Presentation on theme: "Enforcement Update: U.S. and Canadian Developments Georgia C. Ravitz, Esq., Partner Arent Fox LLP Washington, DC | New York, NY | Los Angeles, CA."— Presentation transcript:
Enforcement Update: U.S. and Canadian Developments Georgia C. Ravitz, Esq., Partner Arent Fox LLP Washington, DC | New York, NY | Los Angeles, CA
2 Enforcement Focus: Update on U.S. Developments
3 Historically, the Commission considered the following factors in determining the amount of a civil penalty (and will continue to do so): Nature of the product defect; Severity of the risk of injury; Occurrence or absence of injury; Number of defective products distributed; and Appropriateness of such penalty in relation to the size of the business of the person charged. The CPSIA authorized the Commission to also consider how to mitigate undue adverse economic impacts on small businesses and other factors as appropriate.
4 September 1, 2009: CPSC published an Interim Final Interpretative Rule on Civil Penalty Factors to provide immediate guidance to industry and to offer a comment period prior to issuing a final rule. Depending on the situation, CPSC may consider the following additional factors in determining an appropriate penalty amount: –Whether the violator had a safety/compliance program or system in place at the time of the violation; –History of noncompliance; –Economic gain from noncompliance; and/or –Failure of the violator to respond in a timely and complete fashion to the Commission’s requests for information or remedial action. Both the Commission and the violator may raise any other factors they believe are relevant in determining an appropriate penalty amount.
5 Do penalties require companies to have actual knowledge? No. The CPSA defines “knowingly” as actual knowledge or presumed knowledge attributed to a reasonable person acting in the circumstances.
CPSC Enforcement Activities Have Increased over Past Year CPSC is accelerating its penalty enforcement process. –Example: A company recently received a pre-penalty notice alleging a failure to file a timely report only two months after announcing and implementing a recall. In the past, penalty cases would typically be issued after a recall was concluded. CPSC is accelerating its recall verification process. –Example: A company recently received notice that a CPSC field investigator would conduct an on-site audit of recall effectiveness and verification of recordkeeping within the first month of the recall. 6
7 Penalties Increased Under Section 217 of the CPSIA Civil Penalties: Increased from $8,000 to $100,000 per violation and from $1,825,000 to $15,000,000 for series of violations. Increased penalty amounts took effect on August 14, 2009; Likely only applies to violations that occur after that date. CPSC is required to issue a final regulation providing its interpretation of the statutory civil penalty factors to be considered in determining the amount of a penalty. Criminal Violations: Increased imprisonment terms from 1 to 5 years for knowing and willful violation; increased maximum fines from $50,000 to an amount to be determined pursuant to factors specified in 18 USC 3571; and, authorizes forfeiture of assets.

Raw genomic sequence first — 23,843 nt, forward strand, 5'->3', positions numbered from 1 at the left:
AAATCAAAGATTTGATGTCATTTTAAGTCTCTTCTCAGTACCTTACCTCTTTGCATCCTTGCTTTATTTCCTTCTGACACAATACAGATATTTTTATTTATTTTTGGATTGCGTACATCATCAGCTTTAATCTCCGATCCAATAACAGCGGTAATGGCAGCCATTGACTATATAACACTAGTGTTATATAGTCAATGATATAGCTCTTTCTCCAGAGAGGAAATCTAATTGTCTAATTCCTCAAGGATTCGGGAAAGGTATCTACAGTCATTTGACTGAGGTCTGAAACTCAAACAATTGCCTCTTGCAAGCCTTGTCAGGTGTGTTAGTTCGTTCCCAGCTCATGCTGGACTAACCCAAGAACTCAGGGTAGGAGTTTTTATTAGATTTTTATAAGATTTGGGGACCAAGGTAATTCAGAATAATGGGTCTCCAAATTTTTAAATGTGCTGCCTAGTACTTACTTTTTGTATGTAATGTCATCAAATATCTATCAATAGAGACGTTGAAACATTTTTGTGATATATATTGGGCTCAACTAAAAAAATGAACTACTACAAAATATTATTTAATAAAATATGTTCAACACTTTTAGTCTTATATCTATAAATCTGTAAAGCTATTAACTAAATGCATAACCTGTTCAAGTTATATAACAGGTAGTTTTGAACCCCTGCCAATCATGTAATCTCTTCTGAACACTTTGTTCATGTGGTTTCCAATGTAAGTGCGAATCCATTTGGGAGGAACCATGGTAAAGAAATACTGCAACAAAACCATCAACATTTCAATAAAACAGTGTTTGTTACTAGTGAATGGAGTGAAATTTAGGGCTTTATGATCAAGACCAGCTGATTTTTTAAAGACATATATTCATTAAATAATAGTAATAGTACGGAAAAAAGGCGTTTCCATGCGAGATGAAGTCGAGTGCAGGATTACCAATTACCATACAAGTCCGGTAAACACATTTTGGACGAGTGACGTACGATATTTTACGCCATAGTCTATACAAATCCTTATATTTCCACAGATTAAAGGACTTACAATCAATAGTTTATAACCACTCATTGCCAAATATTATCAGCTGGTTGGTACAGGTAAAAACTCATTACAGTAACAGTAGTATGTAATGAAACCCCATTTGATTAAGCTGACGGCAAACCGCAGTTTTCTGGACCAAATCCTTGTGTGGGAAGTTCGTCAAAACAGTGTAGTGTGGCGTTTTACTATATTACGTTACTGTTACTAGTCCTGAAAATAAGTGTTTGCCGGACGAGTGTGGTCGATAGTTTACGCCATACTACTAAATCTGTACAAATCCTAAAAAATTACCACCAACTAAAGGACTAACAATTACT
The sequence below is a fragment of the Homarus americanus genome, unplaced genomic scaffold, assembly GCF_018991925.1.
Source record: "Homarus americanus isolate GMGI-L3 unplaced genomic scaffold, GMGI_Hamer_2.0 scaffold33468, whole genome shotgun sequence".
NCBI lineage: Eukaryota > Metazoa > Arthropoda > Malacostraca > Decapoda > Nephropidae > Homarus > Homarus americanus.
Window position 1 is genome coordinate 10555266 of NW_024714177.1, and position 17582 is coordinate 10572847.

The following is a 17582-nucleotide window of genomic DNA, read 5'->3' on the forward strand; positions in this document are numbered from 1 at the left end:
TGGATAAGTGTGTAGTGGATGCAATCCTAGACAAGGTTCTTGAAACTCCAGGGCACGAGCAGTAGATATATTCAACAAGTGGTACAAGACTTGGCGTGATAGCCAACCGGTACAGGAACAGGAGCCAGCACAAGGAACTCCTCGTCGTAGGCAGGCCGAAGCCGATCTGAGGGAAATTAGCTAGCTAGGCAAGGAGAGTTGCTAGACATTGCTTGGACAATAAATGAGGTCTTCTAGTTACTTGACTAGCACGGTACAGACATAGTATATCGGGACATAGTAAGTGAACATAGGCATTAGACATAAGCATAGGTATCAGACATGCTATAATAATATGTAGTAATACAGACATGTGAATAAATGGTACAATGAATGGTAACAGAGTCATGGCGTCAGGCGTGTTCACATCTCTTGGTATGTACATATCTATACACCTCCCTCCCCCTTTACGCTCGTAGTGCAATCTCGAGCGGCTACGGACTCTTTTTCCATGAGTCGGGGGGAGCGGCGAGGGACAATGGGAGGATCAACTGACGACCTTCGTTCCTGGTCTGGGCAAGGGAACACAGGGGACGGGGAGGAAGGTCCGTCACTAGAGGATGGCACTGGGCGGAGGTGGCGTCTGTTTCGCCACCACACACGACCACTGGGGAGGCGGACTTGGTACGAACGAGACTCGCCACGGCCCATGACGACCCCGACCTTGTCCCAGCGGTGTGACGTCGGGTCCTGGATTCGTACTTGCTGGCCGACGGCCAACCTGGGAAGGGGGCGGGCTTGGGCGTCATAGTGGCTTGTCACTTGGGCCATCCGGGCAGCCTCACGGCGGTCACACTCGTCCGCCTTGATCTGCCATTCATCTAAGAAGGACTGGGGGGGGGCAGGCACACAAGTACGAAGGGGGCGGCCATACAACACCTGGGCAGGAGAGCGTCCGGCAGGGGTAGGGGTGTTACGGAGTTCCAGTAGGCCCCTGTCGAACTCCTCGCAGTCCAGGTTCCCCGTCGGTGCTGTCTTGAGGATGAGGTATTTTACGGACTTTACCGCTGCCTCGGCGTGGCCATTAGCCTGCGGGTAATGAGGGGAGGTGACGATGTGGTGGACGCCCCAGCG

8 Enforcement Focus: New, Additional Specific Prohibitions Under the CPSIA
9 Selling, distributing, manufacturing, or importing a product subject to a voluntary or CPSC-ordered recall or a “banned hazardous substance” as defined in the Federal Hazardous Substances Act.
10 Failing to issue a General Conformity Certificate (GCC) or to furnish a GCC to each distributor or retailer of the product or, upon request, to the Commission (if not currently stayed). Furnishing a false GCC if the person, when exercising due care, has reason to know that the GCC is false or misleading.
11 Failing to affix tracking labels to a children’s product (effective August 14, 2009). This applies to all “children’s products”, not just toys.
12 Selling, distributing, or importing any consumer product containing an unauthorized third party certification mark. Example: Affixing a “UL” certification mark where UL certification was not obtained.
13 Misrepresenting to Commission officers or employees about the scope of consumer products subject to a recall or making a material misrepresentation during a CPSC investigation. Important: CPSC is becoming more vigilant about verification of representations made by companies in recalls and other CPSC matters.
14 Exercising, or attempting to exercise, undue influence on a 3 rd party conformity assessment body with respect to the testing, or the reporting of test results, for children’s products.